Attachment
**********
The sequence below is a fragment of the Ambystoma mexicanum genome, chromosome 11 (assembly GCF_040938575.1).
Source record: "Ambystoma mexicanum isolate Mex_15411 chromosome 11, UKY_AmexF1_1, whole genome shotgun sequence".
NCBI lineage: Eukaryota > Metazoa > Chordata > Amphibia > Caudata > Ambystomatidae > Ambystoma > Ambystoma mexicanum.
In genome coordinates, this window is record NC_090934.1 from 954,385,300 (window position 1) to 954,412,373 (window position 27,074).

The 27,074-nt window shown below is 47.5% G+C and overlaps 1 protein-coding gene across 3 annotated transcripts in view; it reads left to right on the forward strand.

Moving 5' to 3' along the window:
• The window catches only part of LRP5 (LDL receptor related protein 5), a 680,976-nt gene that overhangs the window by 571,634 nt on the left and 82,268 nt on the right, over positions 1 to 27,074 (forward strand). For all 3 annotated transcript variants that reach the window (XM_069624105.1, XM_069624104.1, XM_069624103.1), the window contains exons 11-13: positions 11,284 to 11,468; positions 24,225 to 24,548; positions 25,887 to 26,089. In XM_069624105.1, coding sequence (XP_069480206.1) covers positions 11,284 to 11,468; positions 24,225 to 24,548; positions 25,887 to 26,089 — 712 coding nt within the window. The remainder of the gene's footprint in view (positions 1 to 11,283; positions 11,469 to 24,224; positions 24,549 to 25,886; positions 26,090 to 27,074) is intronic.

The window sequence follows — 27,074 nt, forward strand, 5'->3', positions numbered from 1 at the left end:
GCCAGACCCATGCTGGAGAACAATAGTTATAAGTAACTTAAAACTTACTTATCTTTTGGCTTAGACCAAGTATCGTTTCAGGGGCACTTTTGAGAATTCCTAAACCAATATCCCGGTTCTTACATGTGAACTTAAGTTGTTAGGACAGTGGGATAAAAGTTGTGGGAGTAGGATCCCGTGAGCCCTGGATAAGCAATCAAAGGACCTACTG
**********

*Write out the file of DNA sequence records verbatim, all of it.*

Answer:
The sequence below is a fragment of the Ambystoma mexicanum genome, chromosome 11 (assembly GCF_040938575.1).
Source record: "Ambystoma mexicanum isolate Mex_15411 chromosome 11, UKY_AmexF1_1, whole genome shotgun sequence".
NCBI lineage: Eukaryota > Metazoa > Chordata > Amphibia > Caudata > Ambystomatidae > Ambystoma > Ambystoma mexicanum.
In genome coordinates, this window is record NC_090934.1 from 954,385,300 (window position 1) to 954,412,373 (window position 27,074).

The 27,074-nt window shown below is 47.5% G+C and overlaps 1 protein-coding gene across 3 annotated transcripts in view; it reads left to right on the forward strand.

Moving 5' to 3' along the window:
• The window catches only part of LRP5 (LDL receptor related protein 5), a 680,976-nt gene that overhangs the window by 571,634 nt on the left and 82,268 nt on the right, over positions 1 to 27,074 (forward strand). For all 3 annotated transcript variants that reach the window (XM_069624105.1, XM_069624104.1, XM_069624103.1), the window contains exons 11-13: positions 11,284 to 11,468; positions 24,225 to 24,548; positions 25,887 to 26,089. In XM_069624105.1, coding sequence (XP_069480206.1) covers positions 11,284 to 11,468; positions 24,225 to 24,548; positions 25,887 to 26,089 — 712 coding nt within the window. The remainder of the gene's footprint in view (positions 1 to 11,283; positions 11,469 to 24,224; positions 24,549 to 25,886; positions 26,090 to 27,074) is intronic.

The window sequence follows — 27,074 nt, forward strand, 5'->3', positions numbered from 1 at the left end:
GCCAGACCCATGCTGGAGAACAATAGTTATAAGTAACTTAAAACTTACTTATCTTTTGGCTTAGACCAAGTATCGTTTCAGGGGCACTTTTGAGAATTCCTAAACCAATATCCCGGTTCTTACATGTGAACTTAAGTTGTTAGGACAGTGGGATAAAAGTTGTGGGAGTAGGATCCCGTGAGCCCTGGATAAGCAATCAAAGGACCTACTG